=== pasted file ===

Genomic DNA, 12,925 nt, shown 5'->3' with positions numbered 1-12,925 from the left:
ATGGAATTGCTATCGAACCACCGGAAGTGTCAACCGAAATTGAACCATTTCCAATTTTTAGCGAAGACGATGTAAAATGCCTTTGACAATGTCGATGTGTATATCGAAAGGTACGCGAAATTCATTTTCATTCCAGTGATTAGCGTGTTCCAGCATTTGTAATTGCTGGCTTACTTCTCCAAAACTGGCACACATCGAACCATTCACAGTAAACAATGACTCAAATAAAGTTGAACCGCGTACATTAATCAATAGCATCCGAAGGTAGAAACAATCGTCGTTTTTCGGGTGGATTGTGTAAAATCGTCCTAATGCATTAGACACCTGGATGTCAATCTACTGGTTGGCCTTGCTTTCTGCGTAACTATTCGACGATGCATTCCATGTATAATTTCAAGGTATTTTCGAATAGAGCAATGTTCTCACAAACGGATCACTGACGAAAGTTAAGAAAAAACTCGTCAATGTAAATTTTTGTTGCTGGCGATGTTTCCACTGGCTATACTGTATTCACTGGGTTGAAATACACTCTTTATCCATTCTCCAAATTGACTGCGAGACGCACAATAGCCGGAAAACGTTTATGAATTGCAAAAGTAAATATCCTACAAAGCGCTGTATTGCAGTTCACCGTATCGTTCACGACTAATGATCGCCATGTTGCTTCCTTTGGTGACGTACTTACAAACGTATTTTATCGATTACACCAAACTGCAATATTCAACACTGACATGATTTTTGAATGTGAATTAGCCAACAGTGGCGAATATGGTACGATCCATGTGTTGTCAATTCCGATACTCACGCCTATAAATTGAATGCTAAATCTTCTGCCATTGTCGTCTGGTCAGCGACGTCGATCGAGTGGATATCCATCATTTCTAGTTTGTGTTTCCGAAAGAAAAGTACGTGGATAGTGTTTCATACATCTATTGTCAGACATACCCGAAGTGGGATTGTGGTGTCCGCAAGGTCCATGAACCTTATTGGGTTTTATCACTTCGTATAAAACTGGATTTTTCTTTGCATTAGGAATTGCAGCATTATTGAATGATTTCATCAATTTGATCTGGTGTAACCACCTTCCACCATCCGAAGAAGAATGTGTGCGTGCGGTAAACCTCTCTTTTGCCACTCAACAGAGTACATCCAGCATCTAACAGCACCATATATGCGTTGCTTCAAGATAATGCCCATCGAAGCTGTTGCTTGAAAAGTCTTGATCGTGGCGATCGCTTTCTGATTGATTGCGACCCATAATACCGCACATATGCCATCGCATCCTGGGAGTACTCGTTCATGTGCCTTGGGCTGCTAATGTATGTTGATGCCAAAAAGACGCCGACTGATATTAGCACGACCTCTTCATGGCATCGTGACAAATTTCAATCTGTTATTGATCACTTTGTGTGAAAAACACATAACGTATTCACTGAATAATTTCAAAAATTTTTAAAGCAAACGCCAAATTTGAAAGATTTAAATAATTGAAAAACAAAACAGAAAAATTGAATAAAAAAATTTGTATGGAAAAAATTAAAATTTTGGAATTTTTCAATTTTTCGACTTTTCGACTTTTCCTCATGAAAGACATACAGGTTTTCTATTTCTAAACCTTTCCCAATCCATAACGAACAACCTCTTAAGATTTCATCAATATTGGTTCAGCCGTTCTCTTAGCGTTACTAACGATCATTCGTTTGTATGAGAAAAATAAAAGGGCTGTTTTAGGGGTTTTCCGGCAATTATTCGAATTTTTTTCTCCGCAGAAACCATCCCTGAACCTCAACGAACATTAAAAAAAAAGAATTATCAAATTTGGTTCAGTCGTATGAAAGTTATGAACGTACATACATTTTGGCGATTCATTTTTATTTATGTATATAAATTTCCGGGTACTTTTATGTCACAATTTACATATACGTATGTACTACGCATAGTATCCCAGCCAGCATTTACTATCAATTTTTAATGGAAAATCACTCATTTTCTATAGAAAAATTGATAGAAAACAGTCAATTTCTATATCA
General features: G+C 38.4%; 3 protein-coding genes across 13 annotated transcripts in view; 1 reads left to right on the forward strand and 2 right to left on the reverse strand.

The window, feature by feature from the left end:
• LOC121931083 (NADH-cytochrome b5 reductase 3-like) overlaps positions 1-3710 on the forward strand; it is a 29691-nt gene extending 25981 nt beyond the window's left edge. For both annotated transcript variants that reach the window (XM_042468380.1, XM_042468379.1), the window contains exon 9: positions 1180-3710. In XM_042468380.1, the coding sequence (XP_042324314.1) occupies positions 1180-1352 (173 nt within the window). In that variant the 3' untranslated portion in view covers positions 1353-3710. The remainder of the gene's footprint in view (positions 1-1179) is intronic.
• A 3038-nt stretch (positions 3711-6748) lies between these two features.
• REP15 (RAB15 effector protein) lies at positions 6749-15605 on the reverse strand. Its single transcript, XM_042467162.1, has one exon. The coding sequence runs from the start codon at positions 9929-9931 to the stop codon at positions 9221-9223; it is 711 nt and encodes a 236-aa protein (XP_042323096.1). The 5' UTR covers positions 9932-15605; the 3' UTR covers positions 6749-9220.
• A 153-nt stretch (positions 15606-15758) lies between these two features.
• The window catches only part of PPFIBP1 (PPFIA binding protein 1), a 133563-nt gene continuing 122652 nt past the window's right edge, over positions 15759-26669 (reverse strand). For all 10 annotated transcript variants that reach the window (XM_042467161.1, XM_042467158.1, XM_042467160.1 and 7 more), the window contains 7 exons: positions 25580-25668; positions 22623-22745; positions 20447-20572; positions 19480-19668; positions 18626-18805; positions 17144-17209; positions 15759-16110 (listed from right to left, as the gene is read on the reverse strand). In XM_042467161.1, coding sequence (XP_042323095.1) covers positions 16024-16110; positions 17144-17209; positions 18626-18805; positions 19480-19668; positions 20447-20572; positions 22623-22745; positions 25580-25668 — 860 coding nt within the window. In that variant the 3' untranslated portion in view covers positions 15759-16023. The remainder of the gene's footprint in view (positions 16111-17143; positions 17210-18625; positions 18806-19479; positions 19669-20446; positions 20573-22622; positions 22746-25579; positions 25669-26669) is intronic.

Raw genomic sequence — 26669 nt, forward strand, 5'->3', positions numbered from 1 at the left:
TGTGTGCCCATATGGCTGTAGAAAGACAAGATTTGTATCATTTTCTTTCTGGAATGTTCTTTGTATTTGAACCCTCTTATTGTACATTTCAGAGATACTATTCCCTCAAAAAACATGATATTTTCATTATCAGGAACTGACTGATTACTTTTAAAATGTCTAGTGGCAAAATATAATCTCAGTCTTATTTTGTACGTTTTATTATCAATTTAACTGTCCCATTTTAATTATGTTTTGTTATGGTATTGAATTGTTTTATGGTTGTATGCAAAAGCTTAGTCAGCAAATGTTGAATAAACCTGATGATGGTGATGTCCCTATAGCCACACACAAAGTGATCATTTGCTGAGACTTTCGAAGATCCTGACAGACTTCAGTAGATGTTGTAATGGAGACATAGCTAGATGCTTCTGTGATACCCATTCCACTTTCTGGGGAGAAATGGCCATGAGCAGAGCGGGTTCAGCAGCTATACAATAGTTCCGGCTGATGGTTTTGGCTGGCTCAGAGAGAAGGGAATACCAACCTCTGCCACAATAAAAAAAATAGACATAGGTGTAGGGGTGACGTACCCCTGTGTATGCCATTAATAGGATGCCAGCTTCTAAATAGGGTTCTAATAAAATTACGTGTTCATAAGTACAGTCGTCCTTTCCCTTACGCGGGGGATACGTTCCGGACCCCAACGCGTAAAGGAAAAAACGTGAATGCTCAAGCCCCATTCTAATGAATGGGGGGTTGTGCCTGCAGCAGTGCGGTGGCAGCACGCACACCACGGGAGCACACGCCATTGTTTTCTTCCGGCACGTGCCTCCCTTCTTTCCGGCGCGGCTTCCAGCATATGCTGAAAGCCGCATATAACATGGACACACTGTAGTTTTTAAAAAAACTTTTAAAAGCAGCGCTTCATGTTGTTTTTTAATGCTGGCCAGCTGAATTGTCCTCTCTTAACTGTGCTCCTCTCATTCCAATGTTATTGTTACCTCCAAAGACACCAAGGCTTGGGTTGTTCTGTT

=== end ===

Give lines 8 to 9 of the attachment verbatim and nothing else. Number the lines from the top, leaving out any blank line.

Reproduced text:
• A 153-nt stretch (positions 15606-15758) lies between these two features.
• The window catches only part of PPFIBP1 (PPFIA binding protein 1), a 133563-nt gene continuing 122652 nt past the window's right edge, over positions 15759-26669 (reverse strand). For all 10 annotated transcript variants that reach the window (XM_042467161.1, XM_042467158.1, XM_042467160.1 and 7 more), the window contains 7 exons: positions 25580-25668; positions 22623-22745; positions 20447-20572; positions 19480-19668; positions 18626-18805; positions 17144-17209; positions 15759-16110 (listed from right to left, as the gene is read on the reverse strand). In XM_042467161.1, coding sequence (XP_042323095.1) covers positions 16024-16110; positions 17144-17209; positions 18626-18805; positions 19480-19668; positions 20447-20572; positions 22623-22745; positions 25580-25668 — 860 coding nt within the window. In that variant the 3' untranslated portion in view covers positions 15759-16023. The remainder of the gene's footprint in view (positions 16111-17143; positions 17210-18625; positions 18806-19479; positions 19669-20446; positions 20573-22622; positions 22746-25579; positions 25669-26669) is intronic.